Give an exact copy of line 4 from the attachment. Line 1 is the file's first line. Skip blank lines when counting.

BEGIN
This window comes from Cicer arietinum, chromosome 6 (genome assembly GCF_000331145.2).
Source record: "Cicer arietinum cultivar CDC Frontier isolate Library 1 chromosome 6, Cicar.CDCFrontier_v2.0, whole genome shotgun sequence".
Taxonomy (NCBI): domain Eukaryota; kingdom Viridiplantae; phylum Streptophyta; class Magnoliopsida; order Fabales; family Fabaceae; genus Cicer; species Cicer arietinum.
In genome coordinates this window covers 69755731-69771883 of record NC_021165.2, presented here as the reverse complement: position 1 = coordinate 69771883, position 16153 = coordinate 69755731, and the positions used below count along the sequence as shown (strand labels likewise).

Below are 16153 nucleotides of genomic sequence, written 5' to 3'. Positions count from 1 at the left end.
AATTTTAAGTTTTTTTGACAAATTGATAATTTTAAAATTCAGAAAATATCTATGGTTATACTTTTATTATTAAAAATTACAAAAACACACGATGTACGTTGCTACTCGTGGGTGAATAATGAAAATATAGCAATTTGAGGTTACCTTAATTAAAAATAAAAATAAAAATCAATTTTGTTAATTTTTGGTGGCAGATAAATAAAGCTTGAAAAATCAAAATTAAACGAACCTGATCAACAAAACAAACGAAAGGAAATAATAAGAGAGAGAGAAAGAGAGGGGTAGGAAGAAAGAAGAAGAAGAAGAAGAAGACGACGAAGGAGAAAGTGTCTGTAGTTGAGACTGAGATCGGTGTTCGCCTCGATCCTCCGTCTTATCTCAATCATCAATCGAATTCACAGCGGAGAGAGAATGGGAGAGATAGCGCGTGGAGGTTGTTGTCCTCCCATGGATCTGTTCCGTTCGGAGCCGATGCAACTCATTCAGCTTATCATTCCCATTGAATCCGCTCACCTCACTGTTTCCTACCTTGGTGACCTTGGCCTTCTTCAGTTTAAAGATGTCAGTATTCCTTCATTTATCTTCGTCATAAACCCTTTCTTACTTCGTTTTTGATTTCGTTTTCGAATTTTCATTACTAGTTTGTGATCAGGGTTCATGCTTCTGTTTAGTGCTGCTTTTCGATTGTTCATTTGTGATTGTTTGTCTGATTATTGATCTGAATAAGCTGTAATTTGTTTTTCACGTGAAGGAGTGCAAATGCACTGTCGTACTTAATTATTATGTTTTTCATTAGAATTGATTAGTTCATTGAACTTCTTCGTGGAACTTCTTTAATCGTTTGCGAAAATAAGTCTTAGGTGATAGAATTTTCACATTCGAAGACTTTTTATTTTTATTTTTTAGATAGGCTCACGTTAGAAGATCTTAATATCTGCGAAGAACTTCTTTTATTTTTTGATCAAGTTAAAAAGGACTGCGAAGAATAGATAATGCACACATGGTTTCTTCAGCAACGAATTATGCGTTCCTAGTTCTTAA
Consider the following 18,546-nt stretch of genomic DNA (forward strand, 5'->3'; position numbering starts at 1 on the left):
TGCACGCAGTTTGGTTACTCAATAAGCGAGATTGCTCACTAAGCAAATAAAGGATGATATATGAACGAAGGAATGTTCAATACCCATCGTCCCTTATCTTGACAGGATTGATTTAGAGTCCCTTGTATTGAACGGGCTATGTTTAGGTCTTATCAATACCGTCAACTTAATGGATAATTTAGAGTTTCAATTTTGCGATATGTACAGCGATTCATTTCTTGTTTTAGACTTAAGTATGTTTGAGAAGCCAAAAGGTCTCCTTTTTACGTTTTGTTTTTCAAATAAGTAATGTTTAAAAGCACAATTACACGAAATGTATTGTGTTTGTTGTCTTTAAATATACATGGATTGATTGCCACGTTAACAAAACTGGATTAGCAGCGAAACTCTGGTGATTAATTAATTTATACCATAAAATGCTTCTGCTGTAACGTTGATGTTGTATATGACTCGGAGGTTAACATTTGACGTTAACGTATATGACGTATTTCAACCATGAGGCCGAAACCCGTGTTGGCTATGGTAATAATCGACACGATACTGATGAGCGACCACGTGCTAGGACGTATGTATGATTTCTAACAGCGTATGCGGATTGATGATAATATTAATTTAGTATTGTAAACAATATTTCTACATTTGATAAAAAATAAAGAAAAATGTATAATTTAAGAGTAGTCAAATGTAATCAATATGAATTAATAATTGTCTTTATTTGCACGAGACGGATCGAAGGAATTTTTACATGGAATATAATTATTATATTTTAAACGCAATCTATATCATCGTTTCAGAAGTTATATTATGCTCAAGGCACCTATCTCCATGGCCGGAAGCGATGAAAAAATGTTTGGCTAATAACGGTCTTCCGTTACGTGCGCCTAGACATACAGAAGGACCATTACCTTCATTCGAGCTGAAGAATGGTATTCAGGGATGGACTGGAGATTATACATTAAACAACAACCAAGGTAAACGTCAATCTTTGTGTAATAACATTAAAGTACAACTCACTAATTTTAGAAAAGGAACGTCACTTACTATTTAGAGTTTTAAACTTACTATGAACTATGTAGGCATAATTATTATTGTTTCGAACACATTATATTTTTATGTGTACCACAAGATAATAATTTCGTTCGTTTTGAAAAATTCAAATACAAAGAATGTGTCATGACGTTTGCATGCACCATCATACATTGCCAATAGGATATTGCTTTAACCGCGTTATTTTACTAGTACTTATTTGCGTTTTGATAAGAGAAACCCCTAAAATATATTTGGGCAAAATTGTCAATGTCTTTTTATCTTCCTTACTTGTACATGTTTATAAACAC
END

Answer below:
In genome coordinates this window covers 69755731-69771883 of record NC_021165.2, presented here as the reverse complement: position 1 = coordinate 69771883, position 16153 = coordinate 69755731, and the positions used below count along the sequence as shown (strand labels likewise).